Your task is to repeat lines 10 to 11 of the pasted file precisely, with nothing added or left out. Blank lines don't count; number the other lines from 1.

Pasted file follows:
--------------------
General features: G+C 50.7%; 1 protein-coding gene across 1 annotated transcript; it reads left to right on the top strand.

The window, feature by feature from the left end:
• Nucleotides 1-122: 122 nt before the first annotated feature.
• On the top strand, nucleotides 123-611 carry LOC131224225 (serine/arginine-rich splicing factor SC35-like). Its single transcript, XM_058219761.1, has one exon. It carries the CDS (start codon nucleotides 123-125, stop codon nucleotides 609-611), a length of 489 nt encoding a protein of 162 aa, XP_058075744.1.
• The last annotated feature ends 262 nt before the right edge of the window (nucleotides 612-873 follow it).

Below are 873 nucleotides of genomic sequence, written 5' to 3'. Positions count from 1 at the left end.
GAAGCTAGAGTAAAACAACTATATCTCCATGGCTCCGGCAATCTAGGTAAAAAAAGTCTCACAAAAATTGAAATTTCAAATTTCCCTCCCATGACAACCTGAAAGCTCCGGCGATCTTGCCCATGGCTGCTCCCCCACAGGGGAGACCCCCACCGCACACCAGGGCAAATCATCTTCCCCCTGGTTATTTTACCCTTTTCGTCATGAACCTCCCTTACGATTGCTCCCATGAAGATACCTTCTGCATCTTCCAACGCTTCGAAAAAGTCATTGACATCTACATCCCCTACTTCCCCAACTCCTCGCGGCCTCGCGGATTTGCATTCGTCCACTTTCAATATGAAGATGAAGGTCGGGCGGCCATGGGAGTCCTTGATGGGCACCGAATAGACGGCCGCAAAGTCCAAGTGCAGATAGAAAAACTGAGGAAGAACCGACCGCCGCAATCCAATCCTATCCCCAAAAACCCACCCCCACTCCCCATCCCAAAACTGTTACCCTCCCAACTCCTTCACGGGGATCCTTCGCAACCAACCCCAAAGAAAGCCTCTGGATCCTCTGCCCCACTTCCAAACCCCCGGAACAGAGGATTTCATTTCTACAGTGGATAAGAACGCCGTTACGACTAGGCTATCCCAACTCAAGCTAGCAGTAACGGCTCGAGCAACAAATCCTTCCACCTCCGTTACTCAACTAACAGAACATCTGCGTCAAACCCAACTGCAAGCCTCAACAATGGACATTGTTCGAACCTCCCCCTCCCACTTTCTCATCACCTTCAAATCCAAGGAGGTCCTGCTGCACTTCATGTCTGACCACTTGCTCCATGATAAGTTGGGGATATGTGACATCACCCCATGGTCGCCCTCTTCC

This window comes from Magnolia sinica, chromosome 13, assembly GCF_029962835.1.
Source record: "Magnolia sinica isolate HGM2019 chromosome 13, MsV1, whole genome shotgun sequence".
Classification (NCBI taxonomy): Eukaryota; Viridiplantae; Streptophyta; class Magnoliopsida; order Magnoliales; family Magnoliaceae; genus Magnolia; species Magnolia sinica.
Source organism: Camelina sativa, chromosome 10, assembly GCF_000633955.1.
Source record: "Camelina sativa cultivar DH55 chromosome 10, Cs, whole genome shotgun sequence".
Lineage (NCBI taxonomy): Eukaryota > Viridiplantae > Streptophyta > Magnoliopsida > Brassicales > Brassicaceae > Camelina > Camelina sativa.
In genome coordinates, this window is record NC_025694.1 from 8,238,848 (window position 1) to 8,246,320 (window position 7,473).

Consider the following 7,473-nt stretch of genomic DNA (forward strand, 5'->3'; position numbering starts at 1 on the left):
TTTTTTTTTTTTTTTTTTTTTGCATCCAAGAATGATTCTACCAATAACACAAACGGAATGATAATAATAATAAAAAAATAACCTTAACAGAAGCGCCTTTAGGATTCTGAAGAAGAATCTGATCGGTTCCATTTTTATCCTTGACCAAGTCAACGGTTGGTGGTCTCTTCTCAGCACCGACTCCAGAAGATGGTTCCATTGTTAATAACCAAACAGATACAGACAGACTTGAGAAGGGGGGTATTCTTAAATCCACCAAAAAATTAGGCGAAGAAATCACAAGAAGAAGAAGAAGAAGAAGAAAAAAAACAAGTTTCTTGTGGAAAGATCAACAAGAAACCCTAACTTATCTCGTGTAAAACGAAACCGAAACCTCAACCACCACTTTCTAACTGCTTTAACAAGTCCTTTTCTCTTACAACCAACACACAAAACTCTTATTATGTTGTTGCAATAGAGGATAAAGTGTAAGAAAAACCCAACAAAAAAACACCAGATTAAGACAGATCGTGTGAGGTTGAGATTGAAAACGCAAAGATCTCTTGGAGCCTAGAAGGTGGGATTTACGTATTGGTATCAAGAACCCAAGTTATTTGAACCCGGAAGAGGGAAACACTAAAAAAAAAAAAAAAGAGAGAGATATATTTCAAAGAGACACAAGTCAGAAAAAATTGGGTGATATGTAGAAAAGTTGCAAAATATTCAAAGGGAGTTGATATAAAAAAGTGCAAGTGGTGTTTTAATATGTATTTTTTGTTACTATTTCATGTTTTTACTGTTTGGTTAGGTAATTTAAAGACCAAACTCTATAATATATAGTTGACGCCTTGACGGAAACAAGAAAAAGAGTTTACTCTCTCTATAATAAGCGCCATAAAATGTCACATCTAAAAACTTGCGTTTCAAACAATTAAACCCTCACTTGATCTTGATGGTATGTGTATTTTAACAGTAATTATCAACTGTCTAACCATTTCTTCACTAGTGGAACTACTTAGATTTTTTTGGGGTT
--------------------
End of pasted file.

Classification (NCBI taxonomy): Eukaryota; Viridiplantae; Streptophyta; class Magnoliopsida; order Magnoliales; family Magnoliaceae; genus Magnolia; species Magnolia sinica.
Source organism: Camelina sativa, chromosome 10, assembly GCF_000633955.1.